Kubernetes 101: How does Kubernetes create a Pod?

Photo by Growtika on Unsplash

Kubernetes 101: How does Kubernetes create a Pod?

Creating a Pod in Kubernetes involves several components working together to ensure that applications are run in a distributed and fault-tolerant manner. Here's a step-by-step process involving etcd, the Scheduler, API Server, Kubelet, and the Control Manager:

  1. API Server:

    • The process begins when you submit a Pod definition to the Kubernetes cluster, typically using the kubectl command-line tool or a CI/CD pipeline. This Pod definition is a YAML or JSON file that describes the Pod's desired state, including the container images, volumes, network settings, and other specifications.

    • This request is received by the API Server, which acts as the front end for the Kubernetes control plane. The API Server authenticates and validates the request. If the request is valid, the API Server writes the Pod's desired state to the distributed key-value store, etcd.

  2. etcd:

    • etcd is a consistent and highly-available key-value store used as Kubernetes' backing store for all cluster data. Once the Pod's desired state is stored in etcd, the information becomes available to other components of the Kubernetes control plane.
  3. Scheduler:

    • The Scheduler watches for new Pods that do not yet have a node assigned to them. The Scheduler selects a node for the Pod to run on based on several scheduling criteria, including resource availability, constraints, affinity specifications, and others. Once a node is selected, the Scheduler updates the Pod's information in the API Server with the node assignment.
  4. API Server (again):

    • The API Server receives the update from the Scheduler and writes the information back to etcd. The state of the cluster, including the newly assigned Pod, is now updated in etcd.
  5. Control Manager:

    • The controller manager, which consists of multiple controllers, constantly monitors the state of the cluster. One of the controllers, the replication controller, specifically watches for Pods. If a Pod goes down and the user has set the restart policy to "always," the replication controller will create a new Pod to replace the failed one.
  6. Kubelet:

    • Each node in the cluster runs an agent called Kubelet, which is responsible for ensuring that containers are running in a Pod.

    • Kubelet watches the API Server for Pods that have been assigned to its node. When it finds a new Pod, it reads the Pod's specification and ensures the containers described in the Pod are started and running.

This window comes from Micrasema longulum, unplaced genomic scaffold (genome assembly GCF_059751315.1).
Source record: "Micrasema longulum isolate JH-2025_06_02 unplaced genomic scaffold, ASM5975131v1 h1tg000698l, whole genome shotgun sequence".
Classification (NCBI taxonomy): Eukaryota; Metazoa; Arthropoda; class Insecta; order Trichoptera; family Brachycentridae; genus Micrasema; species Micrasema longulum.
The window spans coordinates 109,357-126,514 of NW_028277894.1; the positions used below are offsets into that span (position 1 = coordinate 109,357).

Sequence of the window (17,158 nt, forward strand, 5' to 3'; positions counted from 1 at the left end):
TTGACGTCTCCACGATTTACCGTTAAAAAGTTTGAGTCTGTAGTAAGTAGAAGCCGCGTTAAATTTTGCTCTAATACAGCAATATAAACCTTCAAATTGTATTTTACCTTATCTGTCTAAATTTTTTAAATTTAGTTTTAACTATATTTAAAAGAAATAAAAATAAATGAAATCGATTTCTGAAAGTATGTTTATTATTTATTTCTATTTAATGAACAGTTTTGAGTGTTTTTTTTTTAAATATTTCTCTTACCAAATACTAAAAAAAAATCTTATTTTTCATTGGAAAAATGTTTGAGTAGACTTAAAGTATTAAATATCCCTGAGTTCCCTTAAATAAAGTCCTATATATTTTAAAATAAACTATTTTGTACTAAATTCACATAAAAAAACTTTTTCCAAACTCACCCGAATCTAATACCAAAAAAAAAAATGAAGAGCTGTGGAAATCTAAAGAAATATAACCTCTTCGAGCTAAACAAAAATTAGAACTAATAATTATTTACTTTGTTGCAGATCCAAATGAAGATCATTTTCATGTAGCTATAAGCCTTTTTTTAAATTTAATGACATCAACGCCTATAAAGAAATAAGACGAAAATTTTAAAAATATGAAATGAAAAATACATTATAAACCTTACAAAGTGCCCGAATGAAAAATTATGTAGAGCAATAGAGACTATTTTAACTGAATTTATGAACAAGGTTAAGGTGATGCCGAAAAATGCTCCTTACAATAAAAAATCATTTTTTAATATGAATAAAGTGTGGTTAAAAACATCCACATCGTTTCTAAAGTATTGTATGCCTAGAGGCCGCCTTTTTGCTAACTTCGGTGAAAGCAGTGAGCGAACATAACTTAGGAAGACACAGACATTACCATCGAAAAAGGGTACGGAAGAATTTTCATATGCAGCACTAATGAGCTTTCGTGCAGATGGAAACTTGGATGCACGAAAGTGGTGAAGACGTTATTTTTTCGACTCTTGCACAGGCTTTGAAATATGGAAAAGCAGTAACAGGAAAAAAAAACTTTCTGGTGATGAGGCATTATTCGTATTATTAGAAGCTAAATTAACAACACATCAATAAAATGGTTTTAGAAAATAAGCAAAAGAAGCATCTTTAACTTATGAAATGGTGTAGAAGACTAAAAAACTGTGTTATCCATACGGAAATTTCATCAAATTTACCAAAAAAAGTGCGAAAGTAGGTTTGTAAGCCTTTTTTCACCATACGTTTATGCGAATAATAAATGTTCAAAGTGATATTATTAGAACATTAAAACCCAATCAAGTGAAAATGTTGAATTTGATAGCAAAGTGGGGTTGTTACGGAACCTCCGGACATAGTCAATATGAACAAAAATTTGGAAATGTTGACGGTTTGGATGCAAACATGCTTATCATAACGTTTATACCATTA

• The Kubelet downloads the container images, creates and starts the containers, and sets up the Pod's networking. It continually monitors the state of the containers and reports back to the API Server, which updates etcd with the current state of the newly created Pod.

  7. Container Runtime:

    • It's worth mentioning that the actual running of containers is handled by the container runtime (e.g., Docker, containerd) on each node, which is invoked by Kubelet to manage the container's lifecycle on the node.
  8. Kube-proxy:

    • kube-proxy plays a crucial role in the networking within a Kubernetes cluster, facilitating communication to and from Pods. It operates at the network level, managing the IP routing and forwarding rules to ensure that the traffic to services is directed to the correct Pods.

    • In the context of the request flow described earlier, kube-proxy's primary role is to ensure that when a client sends a request to a Service (using the Service's Virtual IP), the request is efficiently routed to one of the backend Pods that constitute the Service. The choice of backend Pod can be influenced by the Service's session affinity configuration and load balancing policy.

Through this process, Kubernetes ensures that the desired state of the cluster, as defined by the user, is achieved and maintained. This involves creating Pods on appropriate nodes, monitoring their state, and automatically handling failures or necessary rescheduling, all while keeping the user-defined specifications in mind.


  1. https://t.me/devops_orbit

  2. YouTube IBM: How does Kubernetes create a Pod?

  3. Kubernetes Scheduler

  4. The Kubernetes API

  5. kubelet

  6. kube-controller-manager